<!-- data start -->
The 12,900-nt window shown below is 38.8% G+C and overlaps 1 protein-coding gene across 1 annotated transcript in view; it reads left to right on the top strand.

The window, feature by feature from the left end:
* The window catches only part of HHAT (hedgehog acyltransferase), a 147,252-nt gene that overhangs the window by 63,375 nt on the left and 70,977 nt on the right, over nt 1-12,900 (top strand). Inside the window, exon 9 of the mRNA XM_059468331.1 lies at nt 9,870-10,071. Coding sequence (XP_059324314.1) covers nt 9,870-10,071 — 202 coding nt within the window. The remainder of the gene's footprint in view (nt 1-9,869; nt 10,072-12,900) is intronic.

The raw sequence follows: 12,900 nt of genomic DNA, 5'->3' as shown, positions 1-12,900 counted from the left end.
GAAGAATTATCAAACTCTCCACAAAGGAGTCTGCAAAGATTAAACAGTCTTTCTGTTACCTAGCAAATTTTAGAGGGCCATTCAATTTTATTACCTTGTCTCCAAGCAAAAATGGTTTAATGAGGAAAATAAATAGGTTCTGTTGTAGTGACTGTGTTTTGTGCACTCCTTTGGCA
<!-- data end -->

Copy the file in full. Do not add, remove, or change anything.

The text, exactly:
The 12,900-nt window shown below is 38.8% G+C and overlaps 1 protein-coding gene across 1 annotated transcript in view; it reads left to right on the top strand.

The window, feature by feature from the left end:
* The window catches only part of HHAT (hedgehog acyltransferase), a 147,252-nt gene that overhangs the window by 63,375 nt on the left and 70,977 nt on the right, over nt 1-12,900 (top strand). Inside the window, exon 9 of the mRNA XM_059468331.1 lies at nt 9,870-10,071. Coding sequence (XP_059324314.1) covers nt 9,870-10,071 — 202 coding nt within the window. The remainder of the gene's footprint in view (nt 1-9,869; nt 10,072-12,900) is intronic.

The raw sequence follows: 12,900 nt of genomic DNA, 5'->3' as shown, positions 1-12,900 counted from the left end.
GAAGAATTATCAAACTCTCCACAAAGGAGTCTGCAAAGATTAAACAGTCTTTCTGTTACCTAGCAAATTTTAGAGGGCCATTCAATTTTATTACCTTGTCTCCAAGCAAAAATGGTTTAATGAGGAAAATAAATAGGTTCTGTTGTAGTGACTGTGTTTTGTGCACTCCTTTGGCA